Inside casa buonarroti
Inside Casa Buonarroti / Sailko / https://creativecommons.org/licenses/by/3.0/deed.en

More facts about Battle of the Centaurs by Michelangelo

6. Even though the work was left unfinished, Michelangelo was always very proud of it for the remainder of his life. It was the first work he created using a chisel instead of a bow drill and the chisel marks can still be seen at the bottom of the relief.

7. The young artist preferred to work in marble because he wanted to save money. The alternative, bronze, was much more expensive to work with.

8. It’s pretty certain that he intentionally left the work unfinished because it’s considered to be the predecessor of multiple similar works in the “non finito” sculpture technique. The other ones being reliefs known as “Taddei Tondo” and “Pitti Tondo.”

Taddei Tondo
Taddei Tondo / Ham II / https://creativecommons.org/licenses/by-sa/2.5/deed.en

9. The Battle of the Centaurs didn’t just have symbolic meaning for the ancient Greeks who saw it as a triumph of Greek civilization over Persian barbarians. It had a deeper meaning for Michelangelo as well.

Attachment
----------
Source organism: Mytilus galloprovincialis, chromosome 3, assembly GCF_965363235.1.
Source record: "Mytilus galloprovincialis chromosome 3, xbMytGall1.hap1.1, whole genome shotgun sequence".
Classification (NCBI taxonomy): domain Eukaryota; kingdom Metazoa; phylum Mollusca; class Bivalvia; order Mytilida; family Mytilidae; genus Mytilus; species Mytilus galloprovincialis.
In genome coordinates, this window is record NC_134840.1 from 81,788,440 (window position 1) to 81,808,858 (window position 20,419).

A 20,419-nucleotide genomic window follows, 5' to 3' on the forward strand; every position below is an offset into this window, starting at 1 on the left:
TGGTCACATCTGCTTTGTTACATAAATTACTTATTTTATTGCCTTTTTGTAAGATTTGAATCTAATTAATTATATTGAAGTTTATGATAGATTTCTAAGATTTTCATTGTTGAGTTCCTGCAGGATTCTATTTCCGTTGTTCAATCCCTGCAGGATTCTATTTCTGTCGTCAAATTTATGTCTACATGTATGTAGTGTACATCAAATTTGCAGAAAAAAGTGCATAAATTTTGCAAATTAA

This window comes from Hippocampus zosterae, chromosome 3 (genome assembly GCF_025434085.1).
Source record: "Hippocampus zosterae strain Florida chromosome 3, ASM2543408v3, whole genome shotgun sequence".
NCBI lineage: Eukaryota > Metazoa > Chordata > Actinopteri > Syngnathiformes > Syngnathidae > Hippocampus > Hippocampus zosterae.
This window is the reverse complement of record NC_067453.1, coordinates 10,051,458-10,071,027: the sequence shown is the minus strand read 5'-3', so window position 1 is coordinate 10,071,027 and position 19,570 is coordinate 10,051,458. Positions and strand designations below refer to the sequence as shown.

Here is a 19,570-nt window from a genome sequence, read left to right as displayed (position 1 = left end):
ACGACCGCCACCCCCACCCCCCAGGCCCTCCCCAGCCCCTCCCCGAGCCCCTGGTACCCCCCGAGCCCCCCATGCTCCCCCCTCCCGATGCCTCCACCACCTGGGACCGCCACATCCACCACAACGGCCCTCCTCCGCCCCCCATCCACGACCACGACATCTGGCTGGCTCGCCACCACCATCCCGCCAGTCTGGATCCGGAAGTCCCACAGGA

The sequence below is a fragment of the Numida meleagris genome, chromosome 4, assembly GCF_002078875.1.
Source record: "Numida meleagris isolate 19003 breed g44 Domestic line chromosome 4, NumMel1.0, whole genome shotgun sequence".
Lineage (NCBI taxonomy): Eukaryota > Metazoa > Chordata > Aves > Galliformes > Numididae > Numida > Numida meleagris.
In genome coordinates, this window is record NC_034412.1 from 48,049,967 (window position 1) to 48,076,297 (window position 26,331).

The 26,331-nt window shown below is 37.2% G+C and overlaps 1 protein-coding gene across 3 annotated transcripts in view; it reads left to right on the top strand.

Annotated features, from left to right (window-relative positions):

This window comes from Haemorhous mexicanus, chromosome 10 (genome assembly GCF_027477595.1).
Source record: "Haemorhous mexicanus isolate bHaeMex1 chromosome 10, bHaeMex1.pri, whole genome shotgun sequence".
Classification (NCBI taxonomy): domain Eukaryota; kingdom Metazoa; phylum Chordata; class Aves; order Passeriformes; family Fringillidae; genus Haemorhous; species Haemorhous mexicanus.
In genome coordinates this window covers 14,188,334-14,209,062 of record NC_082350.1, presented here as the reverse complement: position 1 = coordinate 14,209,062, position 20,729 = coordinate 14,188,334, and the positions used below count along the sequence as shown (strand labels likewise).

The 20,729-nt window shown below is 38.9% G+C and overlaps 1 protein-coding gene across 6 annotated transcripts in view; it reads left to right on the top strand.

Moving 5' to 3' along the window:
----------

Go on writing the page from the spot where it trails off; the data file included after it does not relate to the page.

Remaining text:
He considered this work to be a triumph of “stone over flesh.” He made this link because the figures both use stones during the battle, and the fact that “Lapiths” resembles the Latin word for stone “Lapis,” and the Italian word for “stone plaque,” namely “lapide.”

Battle of the Centaurs detail of battle
Detail of the battle / Sailko / https://creativecommons.org/licenses/by-sa/3.0

10. The work is considered to be a clear departure from the work of the early Renaissance sculptors such as Lorenzo Ghiberti and Donatello. He seems to have sculpted this remarkable work freely, without constraints, and say from the traditional norms of his predecessors.

He created the figures dynamically with twisting bodies and limbs. This set the tone for his future works which makes this particular relief one of the most important works of his career. This is most probably the main reason why he held onto it for his entire life as well.

Battle of the centaurs twisting figure
View of the twisting figure / Sailko / https://creativecommons.org/licenses/by-sa/3.0